The chaos in Syria, Israel’s northern nemesis and a major geopolitical actor in the Middle East, has taken a dramatic turn for the worse. The situation is rapidly approaching that of an outright civil war, and in such an eventuality, it is unclear who would replace the Assad regime, if it can be pushed from power at all. Although nature of the Syrian opposition movement is deeply uncertain, recent reports have demonstrated that the Muslim Brotherhood is definitely within its ranks.
Over the last several weeks, largely nonviolent protests against the ruling regime of Bashar al-Assad have been brutally put down by professional troops and security forces, with heavy casualties to civilians. Current estimates put the number of civilian dead at approximately 1,100, though that number is impossible to verify. As if that were not bad enough, on Monday, news broke that Syrian military forces were ambushed while responding to a call for help from a town where fighting had broken out. Again, the death toll cannot be verified, but state-run media reports 120 soldiers were killed. The government has vowed to respond with force to this attack, which, if true, represents the first major attack on Syrian forces by the protest movement. Whether or not the government’s death toll is accurate, the fact that there was fighting in the town of Jisr al-Shoghour has been confirmed by anti-regime activists and residents of the town. Who is responsible is unknown, but none of the possible answers are reassuring.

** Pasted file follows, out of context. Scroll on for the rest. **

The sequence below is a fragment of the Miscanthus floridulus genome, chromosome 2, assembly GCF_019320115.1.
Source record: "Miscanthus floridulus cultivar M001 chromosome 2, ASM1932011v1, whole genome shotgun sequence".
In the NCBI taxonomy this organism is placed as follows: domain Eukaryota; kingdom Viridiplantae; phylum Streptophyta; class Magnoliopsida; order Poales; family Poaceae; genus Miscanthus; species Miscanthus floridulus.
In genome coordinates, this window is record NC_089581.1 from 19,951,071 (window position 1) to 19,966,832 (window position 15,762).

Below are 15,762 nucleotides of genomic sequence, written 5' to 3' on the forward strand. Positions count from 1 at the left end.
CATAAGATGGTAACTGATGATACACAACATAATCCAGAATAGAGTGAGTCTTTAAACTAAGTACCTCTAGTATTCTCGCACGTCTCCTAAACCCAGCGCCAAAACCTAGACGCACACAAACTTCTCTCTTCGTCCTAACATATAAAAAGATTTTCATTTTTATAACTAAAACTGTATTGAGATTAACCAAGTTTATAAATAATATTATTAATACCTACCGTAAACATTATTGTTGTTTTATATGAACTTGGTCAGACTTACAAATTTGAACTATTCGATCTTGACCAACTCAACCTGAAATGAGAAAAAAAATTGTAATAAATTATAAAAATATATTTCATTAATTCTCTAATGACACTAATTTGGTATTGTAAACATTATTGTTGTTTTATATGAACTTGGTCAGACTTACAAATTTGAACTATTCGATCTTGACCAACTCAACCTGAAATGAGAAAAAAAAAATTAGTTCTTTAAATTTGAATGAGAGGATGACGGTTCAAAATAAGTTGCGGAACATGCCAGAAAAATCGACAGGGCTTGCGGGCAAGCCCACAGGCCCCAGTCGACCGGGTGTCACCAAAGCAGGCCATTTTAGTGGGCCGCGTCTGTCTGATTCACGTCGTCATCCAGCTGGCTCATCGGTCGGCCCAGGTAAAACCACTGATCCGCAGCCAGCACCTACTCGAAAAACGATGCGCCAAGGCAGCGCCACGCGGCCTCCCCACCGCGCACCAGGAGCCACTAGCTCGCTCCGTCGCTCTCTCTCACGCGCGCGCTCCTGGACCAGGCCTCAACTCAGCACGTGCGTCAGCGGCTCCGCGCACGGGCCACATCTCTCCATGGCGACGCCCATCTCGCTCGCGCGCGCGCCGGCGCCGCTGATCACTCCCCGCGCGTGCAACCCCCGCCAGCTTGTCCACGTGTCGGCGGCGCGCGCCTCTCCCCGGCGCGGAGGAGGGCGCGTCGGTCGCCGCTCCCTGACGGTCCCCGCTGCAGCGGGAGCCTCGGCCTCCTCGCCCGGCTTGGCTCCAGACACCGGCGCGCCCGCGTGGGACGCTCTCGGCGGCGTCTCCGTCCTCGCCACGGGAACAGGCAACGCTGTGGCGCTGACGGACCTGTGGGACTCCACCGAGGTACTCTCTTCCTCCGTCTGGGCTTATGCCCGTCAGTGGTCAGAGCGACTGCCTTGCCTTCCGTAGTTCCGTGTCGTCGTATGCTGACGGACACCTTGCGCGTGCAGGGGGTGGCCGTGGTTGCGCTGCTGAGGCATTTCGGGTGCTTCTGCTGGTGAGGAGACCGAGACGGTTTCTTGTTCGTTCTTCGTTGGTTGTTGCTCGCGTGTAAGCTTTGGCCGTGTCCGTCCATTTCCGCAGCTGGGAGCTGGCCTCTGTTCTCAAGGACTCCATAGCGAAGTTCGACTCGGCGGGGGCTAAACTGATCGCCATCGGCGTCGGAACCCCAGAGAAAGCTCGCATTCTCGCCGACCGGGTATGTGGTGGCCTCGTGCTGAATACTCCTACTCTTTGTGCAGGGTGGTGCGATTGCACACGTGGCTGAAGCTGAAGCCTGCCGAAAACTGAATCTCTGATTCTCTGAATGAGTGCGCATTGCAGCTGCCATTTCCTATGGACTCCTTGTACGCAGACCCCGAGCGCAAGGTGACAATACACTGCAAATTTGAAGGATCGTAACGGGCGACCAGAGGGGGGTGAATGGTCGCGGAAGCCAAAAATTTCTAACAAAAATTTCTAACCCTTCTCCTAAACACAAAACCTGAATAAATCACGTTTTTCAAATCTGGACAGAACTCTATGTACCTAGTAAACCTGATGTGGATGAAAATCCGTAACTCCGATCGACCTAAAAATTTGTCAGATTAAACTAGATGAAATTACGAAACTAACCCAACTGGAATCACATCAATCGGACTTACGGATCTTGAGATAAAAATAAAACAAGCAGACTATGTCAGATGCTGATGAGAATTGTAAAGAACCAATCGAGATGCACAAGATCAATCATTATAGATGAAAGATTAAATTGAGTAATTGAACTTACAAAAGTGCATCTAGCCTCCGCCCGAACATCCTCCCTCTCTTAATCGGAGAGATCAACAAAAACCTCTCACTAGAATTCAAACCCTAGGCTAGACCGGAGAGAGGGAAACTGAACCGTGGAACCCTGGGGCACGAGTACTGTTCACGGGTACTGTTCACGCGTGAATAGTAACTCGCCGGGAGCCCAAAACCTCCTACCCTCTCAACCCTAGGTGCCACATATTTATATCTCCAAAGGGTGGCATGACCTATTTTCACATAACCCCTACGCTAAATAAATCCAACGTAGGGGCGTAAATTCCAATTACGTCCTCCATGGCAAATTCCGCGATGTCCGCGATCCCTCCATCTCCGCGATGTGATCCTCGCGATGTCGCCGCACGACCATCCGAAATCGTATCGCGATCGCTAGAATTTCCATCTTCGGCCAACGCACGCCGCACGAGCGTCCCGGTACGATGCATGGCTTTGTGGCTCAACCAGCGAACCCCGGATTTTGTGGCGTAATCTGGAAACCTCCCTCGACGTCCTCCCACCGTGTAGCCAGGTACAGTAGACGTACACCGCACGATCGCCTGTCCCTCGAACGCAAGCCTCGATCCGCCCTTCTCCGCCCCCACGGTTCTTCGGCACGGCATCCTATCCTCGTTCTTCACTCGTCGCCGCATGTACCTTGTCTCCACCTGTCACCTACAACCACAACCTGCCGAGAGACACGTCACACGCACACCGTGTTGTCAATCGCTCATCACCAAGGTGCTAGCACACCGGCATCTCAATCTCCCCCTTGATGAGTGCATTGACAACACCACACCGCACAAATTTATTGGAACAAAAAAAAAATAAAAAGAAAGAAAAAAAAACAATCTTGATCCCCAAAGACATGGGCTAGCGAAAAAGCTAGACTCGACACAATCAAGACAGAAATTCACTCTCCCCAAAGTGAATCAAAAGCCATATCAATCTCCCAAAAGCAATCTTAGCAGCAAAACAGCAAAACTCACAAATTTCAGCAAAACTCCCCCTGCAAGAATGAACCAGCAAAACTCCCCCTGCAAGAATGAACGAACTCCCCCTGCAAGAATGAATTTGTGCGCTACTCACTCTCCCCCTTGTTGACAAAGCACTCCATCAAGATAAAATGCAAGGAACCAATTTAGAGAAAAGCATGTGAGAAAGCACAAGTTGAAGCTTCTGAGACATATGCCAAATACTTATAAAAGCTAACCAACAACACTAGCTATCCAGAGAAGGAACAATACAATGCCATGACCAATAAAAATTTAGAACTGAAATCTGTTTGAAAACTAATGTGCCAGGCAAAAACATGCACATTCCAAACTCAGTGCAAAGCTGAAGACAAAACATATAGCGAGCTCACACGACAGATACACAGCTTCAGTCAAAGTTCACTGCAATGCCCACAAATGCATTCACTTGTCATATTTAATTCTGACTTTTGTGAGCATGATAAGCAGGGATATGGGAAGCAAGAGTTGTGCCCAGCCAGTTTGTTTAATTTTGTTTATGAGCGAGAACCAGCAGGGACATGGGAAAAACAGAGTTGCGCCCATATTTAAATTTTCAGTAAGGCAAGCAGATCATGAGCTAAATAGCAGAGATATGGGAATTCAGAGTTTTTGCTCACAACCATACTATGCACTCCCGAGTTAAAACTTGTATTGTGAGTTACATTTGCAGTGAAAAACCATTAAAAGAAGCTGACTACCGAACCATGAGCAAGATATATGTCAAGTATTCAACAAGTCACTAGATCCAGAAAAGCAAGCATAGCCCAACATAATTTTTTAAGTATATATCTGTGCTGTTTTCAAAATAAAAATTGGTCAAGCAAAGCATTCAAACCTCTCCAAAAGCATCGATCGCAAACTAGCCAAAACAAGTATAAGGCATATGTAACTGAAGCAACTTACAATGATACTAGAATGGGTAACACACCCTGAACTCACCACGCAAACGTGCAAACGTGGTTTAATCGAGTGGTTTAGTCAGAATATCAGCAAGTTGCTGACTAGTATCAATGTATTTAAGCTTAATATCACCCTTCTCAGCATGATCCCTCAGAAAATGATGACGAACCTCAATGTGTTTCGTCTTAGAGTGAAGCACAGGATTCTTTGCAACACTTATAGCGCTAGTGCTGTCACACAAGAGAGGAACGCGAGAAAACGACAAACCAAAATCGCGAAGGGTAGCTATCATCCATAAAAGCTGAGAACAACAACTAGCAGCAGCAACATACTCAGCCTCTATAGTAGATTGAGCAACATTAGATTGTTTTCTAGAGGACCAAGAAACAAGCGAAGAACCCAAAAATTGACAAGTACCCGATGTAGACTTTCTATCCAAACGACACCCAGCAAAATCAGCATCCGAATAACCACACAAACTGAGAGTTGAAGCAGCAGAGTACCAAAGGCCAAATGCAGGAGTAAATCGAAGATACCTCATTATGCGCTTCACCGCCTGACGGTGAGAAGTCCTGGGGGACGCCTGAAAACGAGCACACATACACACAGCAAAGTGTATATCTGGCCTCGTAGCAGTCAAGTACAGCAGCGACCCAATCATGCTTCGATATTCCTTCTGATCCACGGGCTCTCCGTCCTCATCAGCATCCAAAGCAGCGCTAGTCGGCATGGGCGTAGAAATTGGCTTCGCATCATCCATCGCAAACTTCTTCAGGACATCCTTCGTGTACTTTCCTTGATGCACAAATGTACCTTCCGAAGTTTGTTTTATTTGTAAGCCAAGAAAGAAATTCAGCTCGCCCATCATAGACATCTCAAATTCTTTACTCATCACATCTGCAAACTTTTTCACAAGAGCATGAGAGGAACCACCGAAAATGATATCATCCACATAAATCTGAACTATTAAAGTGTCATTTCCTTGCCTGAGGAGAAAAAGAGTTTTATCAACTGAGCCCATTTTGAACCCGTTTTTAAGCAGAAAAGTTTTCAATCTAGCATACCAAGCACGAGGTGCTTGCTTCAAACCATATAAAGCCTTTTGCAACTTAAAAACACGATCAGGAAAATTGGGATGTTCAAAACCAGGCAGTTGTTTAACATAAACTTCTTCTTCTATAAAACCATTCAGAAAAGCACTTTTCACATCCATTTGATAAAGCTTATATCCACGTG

According to residents of the town, the troops were sent to Jisr al-Shoghour after fighting broke out among units of the security forces. Defections of officers and men into rebel units have also been reported — including some in other nearby towns. While it is important to stress that none of this can be confirmed, if the reports are accurate, it would appear that at least some units of the Syrian military have broken away from the government. Having reportedly equipped themselves with heavy weapons from local military armories, they then wiped out the military reinforcements sent to put an end to their insurrection.
This is a familiar story. It was only several months ago that a popular uprising in the Libyan city of Benghazi quickly drew over several units of Muammar Gaddafi’s armed forces. A Libyan rebel government, with a military composed of defectors and deserters from Gaddafi’s forces, quickly formed, and has been fighting a civil war against Gaddafi for several months. The rebels are now backed by the air and naval forces of the NATO alliance. The uprising against Gaddafi was triggered when security forces loyal to the regime used violence to put down peaceful protests. The comparisons to the deteriorating situation in Syria are strong indeed.
Much like the situation in Libya, there is uncertainty over the goals and motives — even identity — of those who would stand against the Assad regime in a civil war. Syria has been ruled by the Ba’ath Party, which itself is headed by the Assad family, for 40 years. No opposition has been permitted, no democratic movements allowed. Who would speak for Syria’s rebels?
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